Does Ownership Structure Affect Performance? Evidence from the Italian Market

Authors


*Bocconi University, Department of Management, Viale Filippetti 9, 20136, Milan, Italy. Phone: +39-02-5836-3624; Fax: +39-02-5836-3691; E-mail: francesco.perrini@unibocconi.it

ABSTRACT

Manuscript Type: Empirical

Research Question/Issue: This paper aims at exploring the relationship between ownership structure and firm performance in the context of a small European capital market. Further developing existing literature, we acknowledge the multi-dimensionality of ownership by including both the fraction of shares owned by the five largest shareholders and the fraction of shares owned by management.

Research Findings/Results: Using panel data for the period 2000–2003 with respect to the Italian market, we find that the ownership concentration of the five largest shareholders is beneficial to firm valuation. On the contrary, managerial ownership is beneficial only in non-concentrated firms, suggesting that the controlling owner may use his/her position in the firm to extract private benefits at the expense of the other shareholders by appointing managers that represent its own interest.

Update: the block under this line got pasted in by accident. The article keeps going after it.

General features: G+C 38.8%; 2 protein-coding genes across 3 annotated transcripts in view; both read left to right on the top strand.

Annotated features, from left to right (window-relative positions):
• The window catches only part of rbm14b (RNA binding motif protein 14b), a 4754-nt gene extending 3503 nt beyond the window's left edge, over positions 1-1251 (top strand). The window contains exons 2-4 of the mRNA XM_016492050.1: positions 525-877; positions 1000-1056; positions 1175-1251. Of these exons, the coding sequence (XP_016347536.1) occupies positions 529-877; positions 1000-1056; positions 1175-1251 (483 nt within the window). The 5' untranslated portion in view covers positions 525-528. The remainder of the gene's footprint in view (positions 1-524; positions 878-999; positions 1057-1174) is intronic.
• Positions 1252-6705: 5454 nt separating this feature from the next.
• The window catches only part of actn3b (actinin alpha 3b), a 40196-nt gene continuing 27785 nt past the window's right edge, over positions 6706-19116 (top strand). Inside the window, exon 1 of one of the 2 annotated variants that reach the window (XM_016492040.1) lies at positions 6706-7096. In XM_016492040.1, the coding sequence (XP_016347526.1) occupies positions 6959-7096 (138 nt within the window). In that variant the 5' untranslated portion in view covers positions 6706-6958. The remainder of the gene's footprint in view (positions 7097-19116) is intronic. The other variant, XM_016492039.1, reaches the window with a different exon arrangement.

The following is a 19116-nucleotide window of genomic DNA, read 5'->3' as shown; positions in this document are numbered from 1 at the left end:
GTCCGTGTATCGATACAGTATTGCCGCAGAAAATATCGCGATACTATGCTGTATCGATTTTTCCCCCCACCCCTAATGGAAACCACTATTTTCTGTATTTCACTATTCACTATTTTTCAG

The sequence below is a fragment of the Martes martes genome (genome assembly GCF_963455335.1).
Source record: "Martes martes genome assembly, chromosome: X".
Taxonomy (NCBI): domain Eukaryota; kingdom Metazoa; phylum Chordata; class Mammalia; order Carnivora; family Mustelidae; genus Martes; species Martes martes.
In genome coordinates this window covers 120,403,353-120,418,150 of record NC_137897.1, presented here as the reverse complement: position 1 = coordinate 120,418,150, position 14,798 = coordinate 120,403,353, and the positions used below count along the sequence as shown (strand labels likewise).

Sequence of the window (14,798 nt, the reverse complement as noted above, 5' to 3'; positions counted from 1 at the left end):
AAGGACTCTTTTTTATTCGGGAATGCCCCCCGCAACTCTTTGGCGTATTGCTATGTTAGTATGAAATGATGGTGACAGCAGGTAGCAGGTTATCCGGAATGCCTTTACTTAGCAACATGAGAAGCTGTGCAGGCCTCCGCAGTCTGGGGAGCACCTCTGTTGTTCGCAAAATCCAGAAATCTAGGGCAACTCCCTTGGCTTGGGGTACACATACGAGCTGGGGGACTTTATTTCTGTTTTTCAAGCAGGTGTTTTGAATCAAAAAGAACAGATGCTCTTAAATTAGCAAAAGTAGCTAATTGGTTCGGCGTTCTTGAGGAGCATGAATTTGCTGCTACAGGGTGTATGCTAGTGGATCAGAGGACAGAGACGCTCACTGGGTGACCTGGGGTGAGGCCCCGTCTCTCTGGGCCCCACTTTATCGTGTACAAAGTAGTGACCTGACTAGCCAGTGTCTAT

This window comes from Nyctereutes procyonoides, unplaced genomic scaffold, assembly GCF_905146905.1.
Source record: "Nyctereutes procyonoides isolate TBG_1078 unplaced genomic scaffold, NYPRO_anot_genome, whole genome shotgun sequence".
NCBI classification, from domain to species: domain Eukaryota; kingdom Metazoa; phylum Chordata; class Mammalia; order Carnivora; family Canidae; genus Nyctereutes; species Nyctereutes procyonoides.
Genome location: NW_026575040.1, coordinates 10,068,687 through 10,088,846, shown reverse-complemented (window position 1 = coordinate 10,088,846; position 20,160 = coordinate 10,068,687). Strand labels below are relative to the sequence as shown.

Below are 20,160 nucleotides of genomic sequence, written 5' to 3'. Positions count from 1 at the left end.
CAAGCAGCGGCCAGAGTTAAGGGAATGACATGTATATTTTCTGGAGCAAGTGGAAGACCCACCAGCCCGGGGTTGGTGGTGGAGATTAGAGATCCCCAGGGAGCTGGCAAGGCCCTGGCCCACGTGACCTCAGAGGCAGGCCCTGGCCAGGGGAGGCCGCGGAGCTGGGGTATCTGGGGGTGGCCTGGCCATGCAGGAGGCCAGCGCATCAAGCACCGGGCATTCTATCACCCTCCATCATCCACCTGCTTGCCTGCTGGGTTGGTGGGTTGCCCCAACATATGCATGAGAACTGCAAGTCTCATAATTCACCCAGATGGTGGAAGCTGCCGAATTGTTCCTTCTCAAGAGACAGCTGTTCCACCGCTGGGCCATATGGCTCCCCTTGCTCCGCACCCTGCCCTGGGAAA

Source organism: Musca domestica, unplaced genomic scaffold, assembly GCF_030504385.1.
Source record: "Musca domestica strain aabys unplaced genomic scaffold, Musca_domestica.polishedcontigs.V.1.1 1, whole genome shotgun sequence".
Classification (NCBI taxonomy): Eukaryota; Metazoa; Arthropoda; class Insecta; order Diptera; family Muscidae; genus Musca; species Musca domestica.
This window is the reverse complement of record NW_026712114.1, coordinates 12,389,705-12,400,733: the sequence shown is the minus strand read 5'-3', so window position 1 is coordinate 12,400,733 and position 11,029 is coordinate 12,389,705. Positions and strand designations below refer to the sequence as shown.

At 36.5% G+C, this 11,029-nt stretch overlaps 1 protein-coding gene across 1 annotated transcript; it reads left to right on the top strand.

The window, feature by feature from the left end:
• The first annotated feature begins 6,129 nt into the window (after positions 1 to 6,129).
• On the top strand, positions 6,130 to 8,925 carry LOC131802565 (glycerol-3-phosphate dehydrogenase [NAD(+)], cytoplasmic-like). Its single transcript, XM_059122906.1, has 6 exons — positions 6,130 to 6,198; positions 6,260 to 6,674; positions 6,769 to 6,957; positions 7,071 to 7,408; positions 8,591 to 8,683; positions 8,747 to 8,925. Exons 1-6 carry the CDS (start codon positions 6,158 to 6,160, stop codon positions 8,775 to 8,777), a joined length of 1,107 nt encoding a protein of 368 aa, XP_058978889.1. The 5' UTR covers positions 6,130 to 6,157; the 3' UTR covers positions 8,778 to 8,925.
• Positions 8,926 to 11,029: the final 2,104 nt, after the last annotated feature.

Theoretical Implications: This study provides empirical support for the agency theory and the managerial entrenchment argument. As such, it suggests new avenues of research for the ownership structure literature willing to reflect the diverging interests of different types of shareholders and to explore both endogeneity and non-linearity issues.

Practical Implications: This study contributes to the recent debate on the effects of government regulations inspired by the Anglo-Saxon model of corporate governance in the small European countries. In questioning the alleged competitive superiority of the widely held company, our paper also suggests that the existence of good corporate law is not a sufficient condition for the development of a corporate economy resembling the US model.

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